President Biden promises to make tackling America’s persistent racial and economic disparities a central part of his plan to combat climate change by prioritizing environmental justice. The full MVP Southgate extension runs from Chatham in Pittsylvania County, Virginia to Eden in Rockingham County, North Carolina, southeast through Alamance County, ending in the Burlington MSA. The North Carolina segment was halted, at least temporarily, in August 2020, by the denial of a state water quality permit. As planned, the extension would threaten multiple EJ communities, clearly in Pittsylvania County, already heavily overburdened by cumulative impacts of extraction industries (Land & Heritage Consulting, LLC, Sept. 2020), and very likely in other localities. Historically EJ communities have been sacrifice zones targeted for water, air and soil pollutants that privileged white communities avoid. The extension plans for a compressor Station in Pittsylvania County, near Chatham (26% minority) - with two gas-fueled combustion turbines, five microturbines and ancillary equipment - would produce health threatening air and noise pollution. Communities where air quality is poor suffer from higher
levels of asthma and respiratory and heart diseases, leading to significantly higher death rates associated with coronavirus for African-, Latinx- and Native-Americans (Washington Post, 1/27/2021). Further south the pipeline is routed between Danville Virginia (53% minority) and Eden North Carolina (33% minority), through Reidsville (44% minority) to the Burlington (50% minority) where it threatens the Stony Creek Reservoir, the main drinking water supply. Chatham and the three of these North Carolina communities are reported to have high incidences of EJ characteristics associated with populations of color (EJ Piedmont Triad Regional Data Scan, Piedmont Triad Regional Council, 2016; Land & Heritage Consulting, LLC, Sept. 20 20).

Request: The Biden administration prioritize environmental justice in certifications for all interstate pipeline infrastructure.

5. An antiquated, unchecked Federal Energy Regulatory Commission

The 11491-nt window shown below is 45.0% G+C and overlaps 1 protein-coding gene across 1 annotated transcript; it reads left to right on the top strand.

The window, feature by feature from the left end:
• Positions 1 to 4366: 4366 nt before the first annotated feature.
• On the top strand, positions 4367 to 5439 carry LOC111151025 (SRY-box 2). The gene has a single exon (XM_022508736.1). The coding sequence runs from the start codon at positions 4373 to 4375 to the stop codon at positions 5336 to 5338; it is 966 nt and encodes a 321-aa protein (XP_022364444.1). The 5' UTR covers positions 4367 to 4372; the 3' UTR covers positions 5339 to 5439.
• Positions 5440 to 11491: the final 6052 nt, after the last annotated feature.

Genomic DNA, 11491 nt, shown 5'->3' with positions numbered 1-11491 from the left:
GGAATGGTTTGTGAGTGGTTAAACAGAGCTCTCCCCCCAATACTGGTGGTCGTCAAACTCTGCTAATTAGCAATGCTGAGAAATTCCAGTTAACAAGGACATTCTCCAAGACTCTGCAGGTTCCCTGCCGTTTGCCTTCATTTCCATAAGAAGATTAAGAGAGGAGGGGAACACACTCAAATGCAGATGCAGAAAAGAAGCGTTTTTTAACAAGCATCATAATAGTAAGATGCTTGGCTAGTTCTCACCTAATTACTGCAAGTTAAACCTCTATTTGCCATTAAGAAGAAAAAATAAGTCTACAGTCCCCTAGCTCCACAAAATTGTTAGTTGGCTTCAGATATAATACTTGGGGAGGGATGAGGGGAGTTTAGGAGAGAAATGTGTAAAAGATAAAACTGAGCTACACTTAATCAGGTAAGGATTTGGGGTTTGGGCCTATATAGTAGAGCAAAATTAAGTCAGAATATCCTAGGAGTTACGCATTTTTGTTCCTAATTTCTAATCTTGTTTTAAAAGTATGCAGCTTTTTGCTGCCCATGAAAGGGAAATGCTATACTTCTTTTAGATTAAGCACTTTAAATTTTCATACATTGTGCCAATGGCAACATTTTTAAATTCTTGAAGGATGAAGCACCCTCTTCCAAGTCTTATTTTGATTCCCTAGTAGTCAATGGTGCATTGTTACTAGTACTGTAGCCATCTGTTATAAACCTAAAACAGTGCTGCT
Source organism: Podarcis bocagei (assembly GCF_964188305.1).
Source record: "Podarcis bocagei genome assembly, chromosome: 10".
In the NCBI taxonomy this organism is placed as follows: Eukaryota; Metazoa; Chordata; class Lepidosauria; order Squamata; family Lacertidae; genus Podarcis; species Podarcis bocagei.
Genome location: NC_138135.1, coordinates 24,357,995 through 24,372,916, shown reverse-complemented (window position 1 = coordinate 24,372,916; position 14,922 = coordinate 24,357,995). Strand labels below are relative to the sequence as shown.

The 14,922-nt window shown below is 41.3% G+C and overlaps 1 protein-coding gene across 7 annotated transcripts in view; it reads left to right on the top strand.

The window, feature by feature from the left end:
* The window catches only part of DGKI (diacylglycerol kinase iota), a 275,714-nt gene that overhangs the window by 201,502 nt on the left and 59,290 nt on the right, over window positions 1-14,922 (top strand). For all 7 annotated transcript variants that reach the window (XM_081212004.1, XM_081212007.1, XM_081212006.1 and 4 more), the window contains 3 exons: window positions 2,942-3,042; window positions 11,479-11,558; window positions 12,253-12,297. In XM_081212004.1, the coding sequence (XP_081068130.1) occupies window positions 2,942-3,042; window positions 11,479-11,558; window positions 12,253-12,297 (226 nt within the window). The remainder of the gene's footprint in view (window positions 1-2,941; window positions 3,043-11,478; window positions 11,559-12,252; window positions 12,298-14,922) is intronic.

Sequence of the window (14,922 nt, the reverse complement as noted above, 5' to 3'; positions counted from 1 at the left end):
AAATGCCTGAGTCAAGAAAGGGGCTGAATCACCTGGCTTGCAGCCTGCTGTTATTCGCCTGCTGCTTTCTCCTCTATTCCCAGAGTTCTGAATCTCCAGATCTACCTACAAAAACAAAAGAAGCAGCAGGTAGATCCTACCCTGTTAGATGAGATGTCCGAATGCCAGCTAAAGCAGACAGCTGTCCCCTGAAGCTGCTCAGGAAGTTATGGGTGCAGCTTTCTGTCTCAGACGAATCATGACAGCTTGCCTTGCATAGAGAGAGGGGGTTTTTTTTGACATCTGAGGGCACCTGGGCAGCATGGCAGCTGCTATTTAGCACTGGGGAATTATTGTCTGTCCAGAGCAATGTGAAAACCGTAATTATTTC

The House oversight and reform committee and the subcommittee on civil rights and civil liberties are scrutinizing FERC for running interference for the gas and oil industry while ignoring the concerns of environmental justice communities and landowners in the permitting process. FERC approves 99% of gas pipeline applications, regularly fast tracks them before final federal agency approval and extends the time frame for projects behind schedule. On Dec. 17 2020 FERC ruled in a 2-1 vote among its three commissioners that construction along a segment through Giles and Craig counties in Virginia could resume, claiming that it would not contribute sediment to any part of the forest or its waterbodies - contrary to skepticism from independent scientists and the original Obama administration Forest Service analysis (Forest Service Comments on Final Resource Reports for October 2015 Mountain Valley Pipeline Project - Docket No. CP16-10). “In a scathing dissent, FERC Commissioner and new chair, Richard Glick, called the commission’s order “a serious mistake,” noting that federal courts have repeatedly invalidated various federal permits that Mountain Valley Pipeline needs to finish construction” ( Dec. 23 2020).

Request: The Biden administration work with the Congress to rewrite the Natural Gas Act and later legislation and orders that provide FERC with excessive powers that have been used to bolster the fossil fuel energy industry. FERC is controlled by the very gas and oil companies it regulates. A product of a fossil-fuel-dependent industrial age, any new gas infrastructure poses an obstruction to Biden’s goal of ending greenhouse gas emissions from the power sector by 2035.


The Mountain Valley Pipeline is a boondoggle. It has been fined millions of dollars for damage to pristine waterways, private and public lands. It is billions of dollars over budget and invests in the wrong future. 

President Biden’s Executive Order 13990 directs federal agencies to review and consider suspending policies adopted during the Trump administration that are inconsistent with protecting public health, environmental justice and restoring science to tackle the Climate Crisis. 

We, the undersigned, request that representatives of the Office of Domestic Climate Policy immediately intervene to halt construction of the Mountain Valley Pipeline, reevaluate permits and reassess the public need for this misguided venture.

Submitted by the New River Valley Group of the Virginia Sierra Club on behalf of these conservation groups in fenceline communities and their allies: